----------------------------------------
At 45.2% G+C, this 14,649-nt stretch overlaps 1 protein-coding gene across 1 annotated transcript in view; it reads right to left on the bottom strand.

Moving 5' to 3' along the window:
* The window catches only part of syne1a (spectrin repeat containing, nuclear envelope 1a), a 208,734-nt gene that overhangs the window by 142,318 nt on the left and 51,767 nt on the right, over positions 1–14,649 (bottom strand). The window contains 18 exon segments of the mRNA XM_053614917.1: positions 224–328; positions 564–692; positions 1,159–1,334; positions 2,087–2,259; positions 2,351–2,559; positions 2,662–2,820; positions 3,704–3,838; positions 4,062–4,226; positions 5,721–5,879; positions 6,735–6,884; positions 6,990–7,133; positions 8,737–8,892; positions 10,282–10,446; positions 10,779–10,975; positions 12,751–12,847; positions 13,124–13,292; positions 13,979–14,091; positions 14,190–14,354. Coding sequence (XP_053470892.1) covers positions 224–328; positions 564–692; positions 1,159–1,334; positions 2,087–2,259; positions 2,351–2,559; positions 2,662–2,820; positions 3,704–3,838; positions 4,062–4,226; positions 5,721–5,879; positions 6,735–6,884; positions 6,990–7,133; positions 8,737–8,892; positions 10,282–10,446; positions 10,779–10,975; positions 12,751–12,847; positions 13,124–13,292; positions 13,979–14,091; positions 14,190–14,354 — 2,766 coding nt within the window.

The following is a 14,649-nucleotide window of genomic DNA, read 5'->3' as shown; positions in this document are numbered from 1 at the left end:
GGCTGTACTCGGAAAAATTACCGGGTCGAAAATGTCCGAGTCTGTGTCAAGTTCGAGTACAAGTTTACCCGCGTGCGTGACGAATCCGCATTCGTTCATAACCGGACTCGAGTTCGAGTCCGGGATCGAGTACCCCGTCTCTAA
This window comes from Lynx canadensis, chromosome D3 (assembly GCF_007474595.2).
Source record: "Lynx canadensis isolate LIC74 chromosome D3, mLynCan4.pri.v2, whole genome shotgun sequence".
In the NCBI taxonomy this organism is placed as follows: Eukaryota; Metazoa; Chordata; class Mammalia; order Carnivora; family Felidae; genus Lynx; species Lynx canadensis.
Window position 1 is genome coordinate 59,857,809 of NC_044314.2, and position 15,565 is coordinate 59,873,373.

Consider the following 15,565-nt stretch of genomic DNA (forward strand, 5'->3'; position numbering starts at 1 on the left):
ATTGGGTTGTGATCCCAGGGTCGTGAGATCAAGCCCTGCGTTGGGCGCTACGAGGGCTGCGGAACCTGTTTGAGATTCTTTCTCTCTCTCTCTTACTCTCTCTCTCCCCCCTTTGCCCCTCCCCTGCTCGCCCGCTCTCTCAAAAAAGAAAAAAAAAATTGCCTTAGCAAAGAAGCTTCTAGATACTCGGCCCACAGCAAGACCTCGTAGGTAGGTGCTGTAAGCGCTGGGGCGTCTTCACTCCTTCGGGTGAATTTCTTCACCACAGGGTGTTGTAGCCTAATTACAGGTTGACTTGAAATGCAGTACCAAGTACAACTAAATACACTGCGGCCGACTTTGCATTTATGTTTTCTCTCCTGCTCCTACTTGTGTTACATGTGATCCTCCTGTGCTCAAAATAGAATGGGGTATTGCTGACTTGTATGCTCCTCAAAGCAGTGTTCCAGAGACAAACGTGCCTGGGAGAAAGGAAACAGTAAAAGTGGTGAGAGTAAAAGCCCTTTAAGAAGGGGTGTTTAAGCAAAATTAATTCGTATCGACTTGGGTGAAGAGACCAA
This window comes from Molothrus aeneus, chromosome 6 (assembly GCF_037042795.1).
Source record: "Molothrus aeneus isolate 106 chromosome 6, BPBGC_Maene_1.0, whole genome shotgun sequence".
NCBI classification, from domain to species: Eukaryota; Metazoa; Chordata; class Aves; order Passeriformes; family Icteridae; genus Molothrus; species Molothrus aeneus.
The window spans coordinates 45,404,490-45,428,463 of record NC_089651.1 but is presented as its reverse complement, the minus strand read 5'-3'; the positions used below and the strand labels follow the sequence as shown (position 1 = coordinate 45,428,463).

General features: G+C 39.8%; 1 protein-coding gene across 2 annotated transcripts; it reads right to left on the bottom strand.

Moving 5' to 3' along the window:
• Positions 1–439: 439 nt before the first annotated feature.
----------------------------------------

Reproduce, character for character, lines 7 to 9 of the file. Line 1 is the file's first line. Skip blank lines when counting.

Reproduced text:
Source record: "Lynx canadensis isolate LIC74 chromosome D3, mLynCan4.pri.v2, whole genome shotgun sequence".
In the NCBI taxonomy this organism is placed as follows: Eukaryota; Metazoa; Chordata; class Mammalia; order Carnivora; family Felidae; genus Lynx; species Lynx canadensis.
Window position 1 is genome coordinate 59,857,809 of NC_044314.2, and position 15,565 is coordinate 59,873,373.